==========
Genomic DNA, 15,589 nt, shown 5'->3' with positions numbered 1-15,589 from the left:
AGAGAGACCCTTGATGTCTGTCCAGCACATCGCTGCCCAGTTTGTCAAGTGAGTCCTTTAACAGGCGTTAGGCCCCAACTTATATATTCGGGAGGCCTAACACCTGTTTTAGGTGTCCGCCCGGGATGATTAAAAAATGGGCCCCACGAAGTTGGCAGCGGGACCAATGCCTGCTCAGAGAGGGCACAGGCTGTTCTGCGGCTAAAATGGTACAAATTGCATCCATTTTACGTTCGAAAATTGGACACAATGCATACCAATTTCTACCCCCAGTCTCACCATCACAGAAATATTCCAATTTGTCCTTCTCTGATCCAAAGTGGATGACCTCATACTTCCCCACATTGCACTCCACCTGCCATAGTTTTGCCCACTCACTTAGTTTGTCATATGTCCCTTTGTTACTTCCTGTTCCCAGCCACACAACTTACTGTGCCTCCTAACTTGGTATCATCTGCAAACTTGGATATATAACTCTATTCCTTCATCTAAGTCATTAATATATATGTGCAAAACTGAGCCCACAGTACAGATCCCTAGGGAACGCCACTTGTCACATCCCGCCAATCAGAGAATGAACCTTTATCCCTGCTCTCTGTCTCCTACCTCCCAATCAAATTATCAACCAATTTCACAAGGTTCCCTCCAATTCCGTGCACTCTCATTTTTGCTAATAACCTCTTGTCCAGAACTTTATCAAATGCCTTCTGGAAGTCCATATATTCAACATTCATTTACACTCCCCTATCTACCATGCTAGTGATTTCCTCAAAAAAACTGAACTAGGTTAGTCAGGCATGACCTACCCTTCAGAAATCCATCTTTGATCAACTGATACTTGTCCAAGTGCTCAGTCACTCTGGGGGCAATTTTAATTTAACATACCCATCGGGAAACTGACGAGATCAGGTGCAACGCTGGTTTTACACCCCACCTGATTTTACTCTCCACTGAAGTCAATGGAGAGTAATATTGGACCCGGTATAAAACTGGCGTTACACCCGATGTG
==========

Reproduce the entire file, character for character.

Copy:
Genomic DNA, 15,589 nt, shown 5'->3' with positions numbered 1-15,589 from the left:
AGAGAGACCCTTGATGTCTGTCCAGCACATCGCTGCCCAGTTTGTCAAGTGAGTCCTTTAACAGGCGTTAGGCCCCAACTTATATATTCGGGAGGCCTAACACCTGTTTTAGGTGTCCGCCCGGGATGATTAAAAAATGGGCCCCACGAAGTTGGCAGCGGGACCAATGCCTGCTCAGAGAGGGCACAGGCTGTTCTGCGGCTAAAATGGTACAAATTGCATCCATTTTACGTTCGAAAATTGGACACAATGCATACCAATTTCTACCCCCAGTCTCACCATCACAGAAATATTCCAATTTGTCCTTCTCTGATCCAAAGTGGATGACCTCATACTTCCCCACATTGCACTCCACCTGCCATAGTTTTGCCCACTCACTTAGTTTGTCATATGTCCCTTTGTTACTTCCTGTTCCCAGCCACACAACTTACTGTGCCTCCTAACTTGGTATCATCTGCAAACTTGGATATATAACTCTATTCCTTCATCTAAGTCATTAATATATATGTGCAAAACTGAGCCCACAGTACAGATCCCTAGGGAACGCCACTTGTCACATCCCGCCAATCAGAGAATGAACCTTTATCCCTGCTCTCTGTCTCCTACCTCCCAATCAAATTATCAACCAATTTCACAAGGTTCCCTCCAATTCCGTGCACTCTCATTTTTGCTAATAACCTCTTGTCCAGAACTTTATCAAATGCCTTCTGGAAGTCCATATATTCAACATTCATTTACACTCCCCTATCTACCATGCTAGTGATTTCCTCAAAAAAACTGAACTAGGTTAGTCAGGCATGACCTACCCTTCAGAAATCCATCTTTGATCAACTGATACTTGTCCAAGTGCTCAGTCACTCTGGGGGCAATTTTAATTTAACATACCCATCGGGAAACTGACGAGATCAGGTGCAACGCTGGTTTTACACCCCACCTGATTTTACTCTCCACTGAAGTCAATGGAGAGTAATATTGGACCCGGTATAAAACTGGCGTTACACCCGATGTG